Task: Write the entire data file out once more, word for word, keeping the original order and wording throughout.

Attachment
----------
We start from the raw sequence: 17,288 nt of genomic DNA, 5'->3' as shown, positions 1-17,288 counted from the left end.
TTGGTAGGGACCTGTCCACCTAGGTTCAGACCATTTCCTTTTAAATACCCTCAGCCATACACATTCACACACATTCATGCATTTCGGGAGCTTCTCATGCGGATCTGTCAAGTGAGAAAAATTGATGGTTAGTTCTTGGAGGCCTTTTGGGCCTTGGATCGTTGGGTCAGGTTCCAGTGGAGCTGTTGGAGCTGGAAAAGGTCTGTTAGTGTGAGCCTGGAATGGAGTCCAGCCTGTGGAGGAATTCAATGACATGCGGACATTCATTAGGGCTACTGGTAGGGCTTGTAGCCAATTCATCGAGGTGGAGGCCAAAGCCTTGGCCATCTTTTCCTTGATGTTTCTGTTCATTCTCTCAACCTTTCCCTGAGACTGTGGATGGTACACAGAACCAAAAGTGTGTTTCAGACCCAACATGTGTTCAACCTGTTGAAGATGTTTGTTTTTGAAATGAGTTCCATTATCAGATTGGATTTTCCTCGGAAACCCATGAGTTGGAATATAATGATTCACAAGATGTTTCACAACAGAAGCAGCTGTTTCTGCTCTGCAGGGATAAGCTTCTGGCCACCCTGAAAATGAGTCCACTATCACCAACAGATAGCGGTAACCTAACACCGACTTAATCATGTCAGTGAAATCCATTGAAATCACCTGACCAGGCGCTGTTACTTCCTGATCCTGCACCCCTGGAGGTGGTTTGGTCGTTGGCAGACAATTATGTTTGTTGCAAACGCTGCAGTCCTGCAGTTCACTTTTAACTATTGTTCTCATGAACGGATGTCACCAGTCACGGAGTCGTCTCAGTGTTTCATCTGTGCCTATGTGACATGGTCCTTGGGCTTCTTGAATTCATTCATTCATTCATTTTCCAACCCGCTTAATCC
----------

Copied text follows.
We start from the raw sequence: 17,288 nt of genomic DNA, 5'->3' as shown, positions 1-17,288 counted from the left end.
TTGGTAGGGACCTGTCCACCTAGGTTCAGACCATTTCCTTTTAAATACCCTCAGCCATACACATTCACACACATTCATGCATTTCGGGAGCTTCTCATGCGGATCTGTCAAGTGAGAAAAATTGATGGTTAGTTCTTGGAGGCCTTTTGGGCCTTGGATCGTTGGGTCAGGTTCCAGTGGAGCTGTTGGAGCTGGAAAAGGTCTGTTAGTGTGAGCCTGGAATGGAGTCCAGCCTGTGGAGGAATTCAATGACATGCGGACATTCATTAGGGCTACTGGTAGGGCTTGTAGCCAATTCATCGAGGTGGAGGCCAAAGCCTTGGCCATCTTTTCCTTGATGTTTCTGTTCATTCTCTCAACCTTTCCCTGAGACTGTGGATGGTACACAGAACCAAAAGTGTGTTTCAGACCCAACATGTGTTCAACCTGTTGAAGATGTTTGTTTTTGAAATGAGTTCCATTATCAGATTGGATTTTCCTCGGAAACCCATGAGTTGGAATATAATGATTCACAAGATGTTTCACAACAGAAGCAGCTGTTTCTGCTCTGCAGGGATAAGCTTCTGGCCACCCTGAAAATGAGTCCACTATCACCAACAGATAGCGGTAACCTAACACCGACTTAATCATGTCAGTGAAATCCATTGAAATCACCTGACCAGGCGCTGTTACTTCCTGATCCTGCACCCCTGGAGGTGGTTTGGTCGTTGGCAGACAATTATGTTTGTTGCAAACGCTGCAGTCCTGCAGTTCACTTTTAACTATTGTTCTCATGAACGGATGTCACCAGTCACGGAGTCGTCTCAGTGTTTCATCTGTGCCTATGTGACATGGTCCTTGGGCTTCTTGAATTCATTCATTCATTCATTTTCCAACCCGCTTAATCC